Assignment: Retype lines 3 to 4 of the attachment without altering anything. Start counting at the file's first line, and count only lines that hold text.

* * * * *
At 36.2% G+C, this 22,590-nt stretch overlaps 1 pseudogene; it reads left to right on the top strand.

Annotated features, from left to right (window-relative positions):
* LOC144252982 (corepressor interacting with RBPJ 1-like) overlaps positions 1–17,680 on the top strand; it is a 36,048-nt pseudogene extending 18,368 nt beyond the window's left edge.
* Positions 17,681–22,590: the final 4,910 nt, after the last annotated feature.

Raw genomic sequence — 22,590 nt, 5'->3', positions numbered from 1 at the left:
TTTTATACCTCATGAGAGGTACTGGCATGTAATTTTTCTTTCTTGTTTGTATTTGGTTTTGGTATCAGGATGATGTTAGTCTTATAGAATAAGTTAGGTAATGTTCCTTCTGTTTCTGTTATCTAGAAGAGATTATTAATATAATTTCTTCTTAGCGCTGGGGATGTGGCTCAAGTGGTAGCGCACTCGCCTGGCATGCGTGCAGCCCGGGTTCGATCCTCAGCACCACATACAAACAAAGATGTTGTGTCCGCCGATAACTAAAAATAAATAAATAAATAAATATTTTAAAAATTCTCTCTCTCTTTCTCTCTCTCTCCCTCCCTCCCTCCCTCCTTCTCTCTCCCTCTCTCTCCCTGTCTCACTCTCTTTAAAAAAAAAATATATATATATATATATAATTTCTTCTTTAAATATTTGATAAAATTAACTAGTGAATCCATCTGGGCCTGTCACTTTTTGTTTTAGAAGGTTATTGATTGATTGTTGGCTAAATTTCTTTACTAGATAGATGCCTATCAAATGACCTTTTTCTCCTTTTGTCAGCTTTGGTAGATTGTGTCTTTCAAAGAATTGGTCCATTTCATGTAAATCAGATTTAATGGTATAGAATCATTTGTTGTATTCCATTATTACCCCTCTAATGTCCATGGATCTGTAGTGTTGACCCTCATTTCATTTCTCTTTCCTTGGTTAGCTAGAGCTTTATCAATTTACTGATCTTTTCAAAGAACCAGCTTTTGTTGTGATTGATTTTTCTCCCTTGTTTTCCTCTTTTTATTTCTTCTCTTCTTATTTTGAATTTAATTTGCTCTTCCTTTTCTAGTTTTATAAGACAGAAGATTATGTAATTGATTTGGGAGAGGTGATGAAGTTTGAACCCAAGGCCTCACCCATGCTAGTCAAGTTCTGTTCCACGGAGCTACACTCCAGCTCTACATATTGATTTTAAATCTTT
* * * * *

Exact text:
* LOC144252982 (corepressor interacting with RBPJ 1-like) overlaps positions 1–17,680 on the top strand; it is a 36,048-nt pseudogene extending 18,368 nt beyond the window's left edge.
* Positions 17,681–22,590: the final 4,910 nt, after the last annotated feature.